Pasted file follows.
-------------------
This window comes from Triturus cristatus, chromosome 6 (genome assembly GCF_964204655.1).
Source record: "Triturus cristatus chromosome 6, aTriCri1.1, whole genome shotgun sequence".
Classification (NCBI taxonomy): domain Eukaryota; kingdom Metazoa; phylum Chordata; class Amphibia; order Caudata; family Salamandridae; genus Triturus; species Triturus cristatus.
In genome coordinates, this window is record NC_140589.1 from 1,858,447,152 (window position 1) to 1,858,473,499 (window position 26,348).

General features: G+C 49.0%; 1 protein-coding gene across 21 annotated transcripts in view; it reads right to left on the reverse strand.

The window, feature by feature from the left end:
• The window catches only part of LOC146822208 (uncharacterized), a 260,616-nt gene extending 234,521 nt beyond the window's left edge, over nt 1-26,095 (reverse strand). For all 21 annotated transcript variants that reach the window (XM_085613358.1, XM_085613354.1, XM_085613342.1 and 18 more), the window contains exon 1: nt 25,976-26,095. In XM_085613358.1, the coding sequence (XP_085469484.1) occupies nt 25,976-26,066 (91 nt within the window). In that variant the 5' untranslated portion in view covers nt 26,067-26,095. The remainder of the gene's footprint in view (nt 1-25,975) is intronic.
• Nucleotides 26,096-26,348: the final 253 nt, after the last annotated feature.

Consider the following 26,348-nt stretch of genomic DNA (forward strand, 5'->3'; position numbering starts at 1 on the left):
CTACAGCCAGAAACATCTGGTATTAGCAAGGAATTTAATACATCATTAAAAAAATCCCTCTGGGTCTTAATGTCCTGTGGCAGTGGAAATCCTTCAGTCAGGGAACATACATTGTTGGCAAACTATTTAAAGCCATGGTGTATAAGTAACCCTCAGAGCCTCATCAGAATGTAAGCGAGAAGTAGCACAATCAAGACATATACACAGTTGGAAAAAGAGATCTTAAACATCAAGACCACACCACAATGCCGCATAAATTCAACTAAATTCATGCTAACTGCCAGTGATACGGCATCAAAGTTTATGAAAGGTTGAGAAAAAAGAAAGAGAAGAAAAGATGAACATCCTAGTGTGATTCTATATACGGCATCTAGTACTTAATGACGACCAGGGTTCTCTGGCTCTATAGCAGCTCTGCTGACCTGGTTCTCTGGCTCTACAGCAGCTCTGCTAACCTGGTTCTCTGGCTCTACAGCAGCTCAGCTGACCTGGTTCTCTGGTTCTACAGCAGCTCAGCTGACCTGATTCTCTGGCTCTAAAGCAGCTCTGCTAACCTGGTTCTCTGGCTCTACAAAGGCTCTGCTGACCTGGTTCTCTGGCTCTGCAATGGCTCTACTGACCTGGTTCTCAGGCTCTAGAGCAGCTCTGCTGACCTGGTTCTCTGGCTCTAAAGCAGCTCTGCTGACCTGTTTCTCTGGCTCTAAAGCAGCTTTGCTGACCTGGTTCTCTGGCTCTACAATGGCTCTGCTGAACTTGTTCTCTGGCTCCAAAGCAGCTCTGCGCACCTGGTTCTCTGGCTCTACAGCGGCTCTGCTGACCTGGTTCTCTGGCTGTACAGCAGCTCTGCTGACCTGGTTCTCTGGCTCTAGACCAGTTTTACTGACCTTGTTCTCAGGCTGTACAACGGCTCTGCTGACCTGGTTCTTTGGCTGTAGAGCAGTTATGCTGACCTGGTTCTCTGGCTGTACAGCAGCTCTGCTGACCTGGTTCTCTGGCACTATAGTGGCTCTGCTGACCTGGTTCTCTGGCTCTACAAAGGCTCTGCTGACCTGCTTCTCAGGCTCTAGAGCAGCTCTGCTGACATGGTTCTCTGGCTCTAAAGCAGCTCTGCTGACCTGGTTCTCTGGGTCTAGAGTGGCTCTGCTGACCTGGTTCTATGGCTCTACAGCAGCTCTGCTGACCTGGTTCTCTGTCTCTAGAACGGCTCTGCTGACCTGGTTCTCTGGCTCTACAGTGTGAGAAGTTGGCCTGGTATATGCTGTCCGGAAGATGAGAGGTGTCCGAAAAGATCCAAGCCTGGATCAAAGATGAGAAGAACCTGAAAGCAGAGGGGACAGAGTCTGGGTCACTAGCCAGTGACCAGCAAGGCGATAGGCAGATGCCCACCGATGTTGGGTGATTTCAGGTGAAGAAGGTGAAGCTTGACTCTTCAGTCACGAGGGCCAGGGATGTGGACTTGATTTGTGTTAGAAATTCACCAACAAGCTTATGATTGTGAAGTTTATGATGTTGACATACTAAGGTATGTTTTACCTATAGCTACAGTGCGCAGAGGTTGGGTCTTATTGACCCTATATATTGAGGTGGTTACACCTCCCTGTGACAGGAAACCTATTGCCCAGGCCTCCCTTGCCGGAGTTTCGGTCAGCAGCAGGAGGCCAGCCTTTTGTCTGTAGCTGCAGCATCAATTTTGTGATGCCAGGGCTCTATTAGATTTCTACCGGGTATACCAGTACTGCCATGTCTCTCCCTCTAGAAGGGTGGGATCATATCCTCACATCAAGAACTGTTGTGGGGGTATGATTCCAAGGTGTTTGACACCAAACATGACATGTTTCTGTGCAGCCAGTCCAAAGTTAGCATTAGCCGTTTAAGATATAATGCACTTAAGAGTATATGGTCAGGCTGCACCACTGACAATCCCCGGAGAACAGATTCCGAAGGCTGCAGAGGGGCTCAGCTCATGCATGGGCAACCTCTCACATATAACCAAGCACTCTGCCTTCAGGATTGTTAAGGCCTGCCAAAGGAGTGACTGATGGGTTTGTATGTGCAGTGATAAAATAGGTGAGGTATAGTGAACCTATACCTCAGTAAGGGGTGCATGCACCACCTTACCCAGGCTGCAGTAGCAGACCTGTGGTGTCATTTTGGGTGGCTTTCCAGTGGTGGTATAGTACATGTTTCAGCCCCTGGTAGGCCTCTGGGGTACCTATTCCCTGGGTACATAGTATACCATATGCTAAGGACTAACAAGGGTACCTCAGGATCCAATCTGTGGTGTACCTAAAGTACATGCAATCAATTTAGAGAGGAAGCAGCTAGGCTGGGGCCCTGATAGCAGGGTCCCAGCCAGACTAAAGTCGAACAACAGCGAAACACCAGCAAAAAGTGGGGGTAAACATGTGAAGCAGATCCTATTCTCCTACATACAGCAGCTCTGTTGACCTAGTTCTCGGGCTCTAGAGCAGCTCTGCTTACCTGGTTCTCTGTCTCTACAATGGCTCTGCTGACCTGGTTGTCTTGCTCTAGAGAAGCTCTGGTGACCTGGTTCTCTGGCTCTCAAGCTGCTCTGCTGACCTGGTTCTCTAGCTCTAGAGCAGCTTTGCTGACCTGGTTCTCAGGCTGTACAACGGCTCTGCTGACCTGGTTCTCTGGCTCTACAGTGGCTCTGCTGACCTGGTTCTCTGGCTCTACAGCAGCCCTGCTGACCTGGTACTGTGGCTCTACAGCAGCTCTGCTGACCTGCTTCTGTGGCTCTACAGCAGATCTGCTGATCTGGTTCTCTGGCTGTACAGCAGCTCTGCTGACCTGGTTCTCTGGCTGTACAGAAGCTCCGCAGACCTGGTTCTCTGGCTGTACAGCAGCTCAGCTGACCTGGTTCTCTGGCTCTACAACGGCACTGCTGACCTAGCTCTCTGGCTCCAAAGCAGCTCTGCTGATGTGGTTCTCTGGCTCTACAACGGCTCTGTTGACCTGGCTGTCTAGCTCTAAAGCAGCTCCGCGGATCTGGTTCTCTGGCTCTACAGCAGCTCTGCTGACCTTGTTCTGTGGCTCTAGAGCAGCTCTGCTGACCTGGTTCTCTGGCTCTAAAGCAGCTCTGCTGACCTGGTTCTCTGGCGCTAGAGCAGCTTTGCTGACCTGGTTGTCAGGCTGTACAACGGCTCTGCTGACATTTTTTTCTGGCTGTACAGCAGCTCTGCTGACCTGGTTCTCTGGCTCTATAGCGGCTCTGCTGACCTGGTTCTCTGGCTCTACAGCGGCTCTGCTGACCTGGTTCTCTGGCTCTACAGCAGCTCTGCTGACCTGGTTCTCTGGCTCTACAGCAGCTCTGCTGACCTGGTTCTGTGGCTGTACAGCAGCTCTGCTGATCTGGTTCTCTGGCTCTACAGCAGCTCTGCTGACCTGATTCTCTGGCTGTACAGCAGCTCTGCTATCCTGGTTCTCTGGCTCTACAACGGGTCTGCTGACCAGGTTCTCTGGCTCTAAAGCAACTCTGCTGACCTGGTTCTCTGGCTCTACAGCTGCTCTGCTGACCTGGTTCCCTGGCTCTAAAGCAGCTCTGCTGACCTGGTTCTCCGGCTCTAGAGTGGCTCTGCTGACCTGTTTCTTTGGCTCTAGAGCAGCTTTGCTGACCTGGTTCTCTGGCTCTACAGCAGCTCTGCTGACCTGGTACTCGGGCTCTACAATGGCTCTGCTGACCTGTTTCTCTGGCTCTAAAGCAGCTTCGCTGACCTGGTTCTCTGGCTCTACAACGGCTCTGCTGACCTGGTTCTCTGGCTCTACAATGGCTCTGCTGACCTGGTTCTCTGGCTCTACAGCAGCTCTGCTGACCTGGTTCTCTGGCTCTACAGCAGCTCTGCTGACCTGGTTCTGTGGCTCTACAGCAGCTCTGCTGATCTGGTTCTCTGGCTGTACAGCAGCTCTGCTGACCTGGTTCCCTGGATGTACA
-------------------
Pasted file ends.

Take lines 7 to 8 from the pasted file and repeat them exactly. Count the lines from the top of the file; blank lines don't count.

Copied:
• The window catches only part of LOC146822208 (uncharacterized), a 260,616-nt gene extending 234,521 nt beyond the window's left edge, over nt 1-26,095 (reverse strand). For all 21 annotated transcript variants that reach the window (XM_085613358.1, XM_085613354.1, XM_085613342.1 and 18 more), the window contains exon 1: nt 25,976-26,095. In XM_085613358.1, the coding sequence (XP_085469484.1) occupies nt 25,976-26,066 (91 nt within the window). In that variant the 5' untranslated portion in view covers nt 26,067-26,095. The remainder of the gene's footprint in view (nt 1-25,975) is intronic.
• Nucleotides 26,096-26,348: the final 253 nt, after the last annotated feature.